Leaders must understand what is—and isn’t—covered by their policies.
In this regular column, longtime executive pastor and XPastor.org founder David Fletcher takes on readers’ questions about finances, staffing, communications, and more. Submit your questions using the subject line "Hey, Fletch" to firstname.lastname@example.org.
Our church has $2 million in umbrella insurance. Is that enough coverage, especially if a sexual abuse claim were to ever arise?
When I get a question on insurance issues, I always turn to the professionals. Insurance can be a highly technical area—and I always need a refresher course. I posed your question to Charlie Cutler, a respected insurance agent in Southern California. Charlie is the prototype of a great agent—he’s knowledgeable, helpful, honest, gives it to you straight, and gets more information as it is needed. Here is what he had to say:
Glad to be brought into the conversation! If this particular church hasn’t jumped through quite a few hoops to include abuse in the umbrella, then it likely doesn’t have that coverage. The term “umbrella” is a bit misleading. It sounds like there is a broad policy that covers anything that happens at a church. Policies used to be written this way, but virtually all “umbrellas” nowadays require that there are limits on the base policy and that wording on the umbrella policy says that particular coverage is included in the higher limits. A more appropriate term is actually “excess.” This means that you have limits “in excess” of the base policy.
Key items that should be covered in a church’s insurance coverage include “directors & officers” (D&O), counseling, sexual misconduct, security (especially if a church has a formal team and/or if anyone is armed), cyberliability, foreign liability, and non-owned autos. The key to determining the right total limit for a church is that it should never be one person’s decision. The board should be informed annually about what the current limit is and review whether the board remains comfortable with that limit.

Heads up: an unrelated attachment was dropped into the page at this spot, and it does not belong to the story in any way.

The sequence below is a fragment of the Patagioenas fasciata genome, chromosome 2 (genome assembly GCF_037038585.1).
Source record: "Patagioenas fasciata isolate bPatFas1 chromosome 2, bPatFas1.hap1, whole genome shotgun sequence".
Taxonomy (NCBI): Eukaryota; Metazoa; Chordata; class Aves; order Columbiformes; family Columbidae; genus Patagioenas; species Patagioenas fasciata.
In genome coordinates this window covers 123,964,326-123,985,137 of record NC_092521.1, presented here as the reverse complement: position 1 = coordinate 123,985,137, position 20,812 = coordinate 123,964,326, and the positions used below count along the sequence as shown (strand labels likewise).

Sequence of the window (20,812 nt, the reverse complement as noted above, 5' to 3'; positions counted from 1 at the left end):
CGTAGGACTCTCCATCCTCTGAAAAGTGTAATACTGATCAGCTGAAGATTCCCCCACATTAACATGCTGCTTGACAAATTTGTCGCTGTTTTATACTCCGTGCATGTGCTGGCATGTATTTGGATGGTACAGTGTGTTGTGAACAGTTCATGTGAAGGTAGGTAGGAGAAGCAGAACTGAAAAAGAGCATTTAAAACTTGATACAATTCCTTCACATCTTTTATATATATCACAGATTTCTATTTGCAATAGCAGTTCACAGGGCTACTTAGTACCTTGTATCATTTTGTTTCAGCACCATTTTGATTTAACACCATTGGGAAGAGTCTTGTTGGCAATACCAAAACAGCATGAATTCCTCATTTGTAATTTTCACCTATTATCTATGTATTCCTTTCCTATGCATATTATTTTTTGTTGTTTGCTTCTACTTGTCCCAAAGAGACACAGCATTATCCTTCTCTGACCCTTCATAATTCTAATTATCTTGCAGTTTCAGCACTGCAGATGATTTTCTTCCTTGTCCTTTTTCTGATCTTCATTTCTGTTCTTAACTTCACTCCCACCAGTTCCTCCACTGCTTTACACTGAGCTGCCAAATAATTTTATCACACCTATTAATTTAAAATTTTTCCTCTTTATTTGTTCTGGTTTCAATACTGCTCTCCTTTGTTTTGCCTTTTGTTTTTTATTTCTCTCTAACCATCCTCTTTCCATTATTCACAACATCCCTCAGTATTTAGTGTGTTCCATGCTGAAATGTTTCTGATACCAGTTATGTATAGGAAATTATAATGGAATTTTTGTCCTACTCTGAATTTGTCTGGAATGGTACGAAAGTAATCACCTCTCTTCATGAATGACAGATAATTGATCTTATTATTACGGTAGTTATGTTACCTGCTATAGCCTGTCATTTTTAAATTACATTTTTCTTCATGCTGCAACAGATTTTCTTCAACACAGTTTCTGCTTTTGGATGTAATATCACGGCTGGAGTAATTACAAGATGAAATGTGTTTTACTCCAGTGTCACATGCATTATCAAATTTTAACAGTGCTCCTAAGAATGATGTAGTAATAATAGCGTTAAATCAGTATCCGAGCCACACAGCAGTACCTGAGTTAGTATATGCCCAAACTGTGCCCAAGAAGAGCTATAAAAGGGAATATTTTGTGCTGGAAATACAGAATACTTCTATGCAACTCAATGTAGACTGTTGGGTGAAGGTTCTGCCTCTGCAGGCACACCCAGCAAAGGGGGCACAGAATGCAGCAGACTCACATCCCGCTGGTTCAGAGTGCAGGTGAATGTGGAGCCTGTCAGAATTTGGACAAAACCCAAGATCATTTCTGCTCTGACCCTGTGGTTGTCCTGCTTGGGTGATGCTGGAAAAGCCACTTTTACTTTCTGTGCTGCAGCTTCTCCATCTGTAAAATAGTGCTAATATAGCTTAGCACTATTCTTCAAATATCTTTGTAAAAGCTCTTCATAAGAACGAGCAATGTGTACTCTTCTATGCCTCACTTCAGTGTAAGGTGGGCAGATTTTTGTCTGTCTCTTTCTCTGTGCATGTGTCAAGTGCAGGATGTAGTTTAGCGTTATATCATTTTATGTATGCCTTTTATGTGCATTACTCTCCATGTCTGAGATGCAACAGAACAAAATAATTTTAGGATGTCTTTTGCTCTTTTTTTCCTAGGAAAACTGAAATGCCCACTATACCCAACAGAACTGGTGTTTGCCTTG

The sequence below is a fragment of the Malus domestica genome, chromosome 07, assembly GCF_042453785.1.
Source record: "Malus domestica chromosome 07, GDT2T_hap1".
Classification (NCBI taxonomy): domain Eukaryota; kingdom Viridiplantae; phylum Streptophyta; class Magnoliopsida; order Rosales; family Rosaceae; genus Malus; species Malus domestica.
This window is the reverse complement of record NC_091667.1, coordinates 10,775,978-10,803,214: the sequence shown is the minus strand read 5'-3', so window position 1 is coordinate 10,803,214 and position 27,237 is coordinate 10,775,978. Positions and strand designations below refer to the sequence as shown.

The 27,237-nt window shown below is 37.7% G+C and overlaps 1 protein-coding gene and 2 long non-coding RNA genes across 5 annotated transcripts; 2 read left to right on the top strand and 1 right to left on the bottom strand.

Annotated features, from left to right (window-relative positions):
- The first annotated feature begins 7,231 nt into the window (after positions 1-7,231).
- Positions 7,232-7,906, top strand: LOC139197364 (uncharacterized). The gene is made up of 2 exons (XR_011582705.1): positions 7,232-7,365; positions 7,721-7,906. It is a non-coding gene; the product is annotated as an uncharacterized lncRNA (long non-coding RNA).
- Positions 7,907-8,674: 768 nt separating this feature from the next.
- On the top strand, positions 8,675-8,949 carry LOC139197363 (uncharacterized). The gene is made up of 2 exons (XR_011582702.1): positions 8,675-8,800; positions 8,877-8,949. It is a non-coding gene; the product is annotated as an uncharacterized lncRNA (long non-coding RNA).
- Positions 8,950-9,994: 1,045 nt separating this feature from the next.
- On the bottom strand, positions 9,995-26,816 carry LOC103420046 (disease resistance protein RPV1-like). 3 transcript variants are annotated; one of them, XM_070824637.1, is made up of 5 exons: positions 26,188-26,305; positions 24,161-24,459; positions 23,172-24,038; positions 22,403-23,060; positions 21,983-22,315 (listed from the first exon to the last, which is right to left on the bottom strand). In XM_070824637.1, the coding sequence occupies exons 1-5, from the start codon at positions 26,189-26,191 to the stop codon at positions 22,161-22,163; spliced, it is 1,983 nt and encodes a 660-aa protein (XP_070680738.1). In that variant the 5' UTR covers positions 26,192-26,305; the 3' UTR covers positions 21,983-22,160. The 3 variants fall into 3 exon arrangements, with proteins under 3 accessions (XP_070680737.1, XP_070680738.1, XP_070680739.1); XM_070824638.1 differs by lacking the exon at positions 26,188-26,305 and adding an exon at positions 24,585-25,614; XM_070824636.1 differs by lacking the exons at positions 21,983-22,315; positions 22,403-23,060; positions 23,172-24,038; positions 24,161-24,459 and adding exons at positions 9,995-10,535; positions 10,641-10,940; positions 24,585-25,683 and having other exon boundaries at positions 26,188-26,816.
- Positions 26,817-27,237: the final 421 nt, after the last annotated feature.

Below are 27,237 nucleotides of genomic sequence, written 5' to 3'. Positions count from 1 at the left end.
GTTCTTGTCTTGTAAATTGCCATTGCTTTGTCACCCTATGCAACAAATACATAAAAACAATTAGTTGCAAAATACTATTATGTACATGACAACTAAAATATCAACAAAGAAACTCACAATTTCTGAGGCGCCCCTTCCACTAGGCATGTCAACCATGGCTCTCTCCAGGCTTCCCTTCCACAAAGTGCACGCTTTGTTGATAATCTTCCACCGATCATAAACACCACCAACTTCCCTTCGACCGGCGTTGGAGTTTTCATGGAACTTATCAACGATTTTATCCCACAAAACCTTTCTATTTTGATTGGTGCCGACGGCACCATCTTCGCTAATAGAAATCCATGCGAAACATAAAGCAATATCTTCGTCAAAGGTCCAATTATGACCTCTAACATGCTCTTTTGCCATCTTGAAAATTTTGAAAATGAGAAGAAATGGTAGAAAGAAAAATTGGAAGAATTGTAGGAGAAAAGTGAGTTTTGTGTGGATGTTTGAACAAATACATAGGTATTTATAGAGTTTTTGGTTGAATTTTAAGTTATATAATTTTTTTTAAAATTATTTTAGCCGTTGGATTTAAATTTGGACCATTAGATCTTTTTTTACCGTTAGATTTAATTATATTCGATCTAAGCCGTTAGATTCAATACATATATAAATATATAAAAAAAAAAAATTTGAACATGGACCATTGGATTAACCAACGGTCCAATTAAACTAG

For an active church like the one here, most boards would be comfortable with a $1 million limit, plus a $2 million umbrella (for total protection of $3 million). (Note: A key point on this limit is that $1 million for D&O does not mean $1 million for each board member. That is the total amount of protection for the entire board. If you have board members with large assets, it will want a larger umbrella to extend over the D&O to cover board members’ personal exposure.)
The majority of claim dollars are spent on property. With construction growing and unemployment low, replacement costs are growing faster than most insurance policy limits. Most churches should increase their property limit by about 10 percent from 2017 to 2018.
Additionally, we see that most churches don’t think about the other costs during a claim. For instance, depending on the nature of the claim, a church may need to rent an alternative location, it may experience a decrease in giving, and much more. A major property claim (especially when it involves local municipalities that are difficult to work with) can last two years. Think of what it would cost to rent a space for two years to keep your ministry going.
Lastly, I’d like to emphasize the importance of “ordinance & law” coverage. If your church was built more than a couple of years ago, it doesn’t meet current codes, such as fire sprinklers, “green” upgrades, energy efficient requirements, access for the disabled, and so on. Talk about this with your agent (and hopefully a contractor in your congregation) to get a feel for what would be appropriate as far as coverage for these types of issues.
Insurance is more than an annoying line item in your budget. It’s a tool for ministry protection and continuity. A good agent should have a ministry-focused discussion with how this applies at your church!
For more help with understanding church insurance, check out Understanding Church Insurance, a downloadable resource featuring insights from attorney Richard Hammar, CPA Michael Batts, and more.